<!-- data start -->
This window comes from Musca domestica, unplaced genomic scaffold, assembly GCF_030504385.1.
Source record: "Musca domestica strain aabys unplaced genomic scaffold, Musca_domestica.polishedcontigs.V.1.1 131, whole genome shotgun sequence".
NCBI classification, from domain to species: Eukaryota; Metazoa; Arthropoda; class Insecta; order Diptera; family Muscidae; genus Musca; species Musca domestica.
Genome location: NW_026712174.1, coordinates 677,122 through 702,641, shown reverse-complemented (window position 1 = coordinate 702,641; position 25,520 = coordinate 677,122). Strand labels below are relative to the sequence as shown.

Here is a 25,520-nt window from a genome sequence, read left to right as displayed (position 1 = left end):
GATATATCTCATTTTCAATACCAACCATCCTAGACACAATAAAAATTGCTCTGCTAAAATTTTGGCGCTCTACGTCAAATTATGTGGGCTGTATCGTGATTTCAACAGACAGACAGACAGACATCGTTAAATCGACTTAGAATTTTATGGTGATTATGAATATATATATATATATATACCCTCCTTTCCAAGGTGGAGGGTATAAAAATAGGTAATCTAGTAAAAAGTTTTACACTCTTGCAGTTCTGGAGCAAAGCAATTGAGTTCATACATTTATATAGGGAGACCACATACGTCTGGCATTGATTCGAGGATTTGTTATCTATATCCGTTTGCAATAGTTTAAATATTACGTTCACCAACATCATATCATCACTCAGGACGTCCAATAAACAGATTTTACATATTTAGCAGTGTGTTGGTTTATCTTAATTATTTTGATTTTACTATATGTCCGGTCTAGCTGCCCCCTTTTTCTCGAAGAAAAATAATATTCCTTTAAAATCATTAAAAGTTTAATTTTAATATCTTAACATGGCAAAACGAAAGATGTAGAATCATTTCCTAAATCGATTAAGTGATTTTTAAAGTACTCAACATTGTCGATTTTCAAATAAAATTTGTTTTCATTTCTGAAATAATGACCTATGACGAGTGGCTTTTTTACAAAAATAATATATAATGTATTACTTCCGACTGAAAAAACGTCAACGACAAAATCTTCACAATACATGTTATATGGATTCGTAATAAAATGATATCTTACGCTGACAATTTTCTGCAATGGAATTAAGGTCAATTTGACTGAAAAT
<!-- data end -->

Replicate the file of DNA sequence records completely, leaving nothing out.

This window comes from Musca domestica, unplaced genomic scaffold, assembly GCF_030504385.1.
Source record: "Musca domestica strain aabys unplaced genomic scaffold, Musca_domestica.polishedcontigs.V.1.1 131, whole genome shotgun sequence".
NCBI classification, from domain to species: Eukaryota; Metazoa; Arthropoda; class Insecta; order Diptera; family Muscidae; genus Musca; species Musca domestica.
Genome location: NW_026712174.1, coordinates 677,122 through 702,641, shown reverse-complemented (window position 1 = coordinate 702,641; position 25,520 = coordinate 677,122). Strand labels below are relative to the sequence as shown.

Here is a 25,520-nt window from a genome sequence, read left to right as displayed (position 1 = left end):
GATATATCTCATTTTCAATACCAACCATCCTAGACACAATAAAAATTGCTCTGCTAAAATTTTGGCGCTCTACGTCAAATTATGTGGGCTGTATCGTGATTTCAACAGACAGACAGACAGACATCGTTAAATCGACTTAGAATTTTATGGTGATTATGAATATATATATATATATATACCCTCCTTTCCAAGGTGGAGGGTATAAAAATAGGTAATCTAGTAAAAAGTTTTACACTCTTGCAGTTCTGGAGCAAAGCAATTGAGTTCATACATTTATATAGGGAGACCACATACGTCTGGCATTGATTCGAGGATTTGTTATCTATATCCGTTTGCAATAGTTTAAATATTACGTTCACCAACATCATATCATCACTCAGGACGTCCAATAAACAGATTTTACATATTTAGCAGTGTGTTGGTTTATCTTAATTATTTTGATTTTACTATATGTCCGGTCTAGCTGCCCCCTTTTTCTCGAAGAAAAATAATATTCCTTTAAAATCATTAAAAGTTTAATTTTAATATCTTAACATGGCAAAACGAAAGATGTAGAATCATTTCCTAAATCGATTAAGTGATTTTTAAAGTACTCAACATTGTCGATTTTCAAATAAAATTTGTTTTCATTTCTGAAATAATGACCTATGACGAGTGGCTTTTTTACAAAAATAATATATAATGTATTACTTCCGACTGAAAAAACGTCAACGACAAAATCTTCACAATACATGTTATATGGATTCGTAATAAAATGATATCTTACGCTGACAATTTTCTGCAATGGAATTAAGGTCAATTTGACTGAAAAT